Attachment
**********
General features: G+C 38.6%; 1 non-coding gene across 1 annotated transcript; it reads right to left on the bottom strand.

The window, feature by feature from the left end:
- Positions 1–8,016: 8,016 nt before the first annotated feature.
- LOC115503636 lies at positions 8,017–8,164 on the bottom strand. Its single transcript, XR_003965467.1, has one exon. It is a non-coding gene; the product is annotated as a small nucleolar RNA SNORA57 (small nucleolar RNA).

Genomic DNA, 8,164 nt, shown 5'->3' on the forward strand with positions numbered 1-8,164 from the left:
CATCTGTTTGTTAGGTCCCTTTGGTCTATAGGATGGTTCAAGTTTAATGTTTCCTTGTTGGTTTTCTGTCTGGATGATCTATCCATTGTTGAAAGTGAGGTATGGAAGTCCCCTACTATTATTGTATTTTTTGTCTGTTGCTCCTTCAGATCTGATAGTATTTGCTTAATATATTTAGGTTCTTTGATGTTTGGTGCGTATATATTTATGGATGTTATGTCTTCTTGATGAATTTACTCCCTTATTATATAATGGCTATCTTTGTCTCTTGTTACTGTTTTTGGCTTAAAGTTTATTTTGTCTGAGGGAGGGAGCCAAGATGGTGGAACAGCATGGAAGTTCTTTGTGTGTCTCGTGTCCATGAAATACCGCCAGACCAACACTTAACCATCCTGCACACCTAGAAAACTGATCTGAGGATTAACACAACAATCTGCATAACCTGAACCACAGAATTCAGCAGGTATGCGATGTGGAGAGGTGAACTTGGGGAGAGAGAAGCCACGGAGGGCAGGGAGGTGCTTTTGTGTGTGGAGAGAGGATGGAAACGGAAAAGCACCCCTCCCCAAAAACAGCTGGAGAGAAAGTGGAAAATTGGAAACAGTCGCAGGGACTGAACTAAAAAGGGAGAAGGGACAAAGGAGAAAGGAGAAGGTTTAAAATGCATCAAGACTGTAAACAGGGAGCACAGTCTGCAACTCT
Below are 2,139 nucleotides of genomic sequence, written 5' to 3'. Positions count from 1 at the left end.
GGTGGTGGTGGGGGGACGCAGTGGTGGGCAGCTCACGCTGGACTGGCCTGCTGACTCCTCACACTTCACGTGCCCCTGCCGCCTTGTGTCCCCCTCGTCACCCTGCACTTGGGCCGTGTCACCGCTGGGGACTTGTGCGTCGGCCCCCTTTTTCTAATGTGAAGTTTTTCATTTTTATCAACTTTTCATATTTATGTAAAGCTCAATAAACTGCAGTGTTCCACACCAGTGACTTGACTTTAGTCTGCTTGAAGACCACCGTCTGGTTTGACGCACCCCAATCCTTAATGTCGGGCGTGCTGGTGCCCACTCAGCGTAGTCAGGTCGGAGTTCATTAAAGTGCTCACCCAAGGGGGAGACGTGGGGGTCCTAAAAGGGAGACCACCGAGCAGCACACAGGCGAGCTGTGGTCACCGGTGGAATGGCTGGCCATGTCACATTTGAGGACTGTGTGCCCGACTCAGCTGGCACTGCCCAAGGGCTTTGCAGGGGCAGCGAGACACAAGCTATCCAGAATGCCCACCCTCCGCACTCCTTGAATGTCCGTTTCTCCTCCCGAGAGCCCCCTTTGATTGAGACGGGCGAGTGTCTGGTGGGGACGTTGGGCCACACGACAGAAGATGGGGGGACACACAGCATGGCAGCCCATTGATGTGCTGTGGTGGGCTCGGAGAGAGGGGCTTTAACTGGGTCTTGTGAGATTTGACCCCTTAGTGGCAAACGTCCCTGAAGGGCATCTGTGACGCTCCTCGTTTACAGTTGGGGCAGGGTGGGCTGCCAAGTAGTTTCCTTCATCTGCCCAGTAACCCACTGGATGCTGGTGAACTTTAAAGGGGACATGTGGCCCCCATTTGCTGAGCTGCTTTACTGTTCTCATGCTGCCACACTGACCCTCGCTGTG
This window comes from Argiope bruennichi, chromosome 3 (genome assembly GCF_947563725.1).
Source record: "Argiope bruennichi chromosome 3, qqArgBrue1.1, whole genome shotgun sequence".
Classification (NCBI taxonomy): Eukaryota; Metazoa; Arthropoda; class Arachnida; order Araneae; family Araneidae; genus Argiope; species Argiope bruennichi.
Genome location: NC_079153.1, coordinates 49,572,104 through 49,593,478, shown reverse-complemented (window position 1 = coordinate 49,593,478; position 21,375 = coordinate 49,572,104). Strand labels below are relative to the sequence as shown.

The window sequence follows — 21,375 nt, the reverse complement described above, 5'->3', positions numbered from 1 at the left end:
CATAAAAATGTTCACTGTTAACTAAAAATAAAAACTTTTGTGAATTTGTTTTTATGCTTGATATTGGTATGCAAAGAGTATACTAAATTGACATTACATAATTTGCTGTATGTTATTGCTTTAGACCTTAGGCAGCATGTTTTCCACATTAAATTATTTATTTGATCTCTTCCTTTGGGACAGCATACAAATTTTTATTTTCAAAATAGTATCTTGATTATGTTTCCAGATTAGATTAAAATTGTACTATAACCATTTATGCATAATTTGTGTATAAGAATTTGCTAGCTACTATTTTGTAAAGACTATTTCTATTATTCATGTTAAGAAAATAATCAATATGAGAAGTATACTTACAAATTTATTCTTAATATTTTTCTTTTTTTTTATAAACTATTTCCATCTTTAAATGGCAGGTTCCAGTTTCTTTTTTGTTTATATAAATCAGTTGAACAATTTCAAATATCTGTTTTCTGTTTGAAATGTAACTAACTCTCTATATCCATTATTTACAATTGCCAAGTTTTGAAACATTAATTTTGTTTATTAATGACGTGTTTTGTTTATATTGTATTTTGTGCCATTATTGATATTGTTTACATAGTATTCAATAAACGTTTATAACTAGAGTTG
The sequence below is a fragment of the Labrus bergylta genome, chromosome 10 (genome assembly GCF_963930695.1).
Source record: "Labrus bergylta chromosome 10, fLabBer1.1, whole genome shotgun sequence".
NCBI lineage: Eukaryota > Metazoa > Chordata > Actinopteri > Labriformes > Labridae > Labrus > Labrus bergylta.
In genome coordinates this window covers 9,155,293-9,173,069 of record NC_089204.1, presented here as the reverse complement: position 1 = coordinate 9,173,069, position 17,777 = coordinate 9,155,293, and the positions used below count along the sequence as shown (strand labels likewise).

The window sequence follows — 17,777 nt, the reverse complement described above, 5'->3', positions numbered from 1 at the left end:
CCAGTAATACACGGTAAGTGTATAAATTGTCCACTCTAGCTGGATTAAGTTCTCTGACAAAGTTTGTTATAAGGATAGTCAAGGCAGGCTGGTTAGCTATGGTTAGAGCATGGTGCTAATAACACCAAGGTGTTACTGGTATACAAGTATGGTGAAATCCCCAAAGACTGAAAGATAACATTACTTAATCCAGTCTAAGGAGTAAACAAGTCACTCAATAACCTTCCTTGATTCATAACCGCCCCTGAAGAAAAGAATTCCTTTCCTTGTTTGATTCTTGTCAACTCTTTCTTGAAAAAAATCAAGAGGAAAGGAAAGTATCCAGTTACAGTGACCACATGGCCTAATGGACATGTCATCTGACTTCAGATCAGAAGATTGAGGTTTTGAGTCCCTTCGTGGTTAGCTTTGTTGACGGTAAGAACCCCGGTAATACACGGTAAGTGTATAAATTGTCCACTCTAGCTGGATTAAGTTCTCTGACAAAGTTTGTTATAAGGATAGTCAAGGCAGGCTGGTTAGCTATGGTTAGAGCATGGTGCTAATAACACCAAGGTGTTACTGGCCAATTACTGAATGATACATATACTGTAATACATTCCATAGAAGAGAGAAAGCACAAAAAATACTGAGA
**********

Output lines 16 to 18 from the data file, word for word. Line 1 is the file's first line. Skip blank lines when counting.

Source record: "Labrus bergylta chromosome 10, fLabBer1.1, whole genome shotgun sequence".
NCBI lineage: Eukaryota > Metazoa > Chordata > Actinopteri > Labriformes > Labridae > Labrus > Labrus bergylta.
In genome coordinates this window covers 9,155,293-9,173,069 of record NC_089204.1, presented here as the reverse complement: position 1 = coordinate 9,173,069, position 17,777 = coordinate 9,155,293, and the positions used below count along the sequence as shown (strand labels likewise).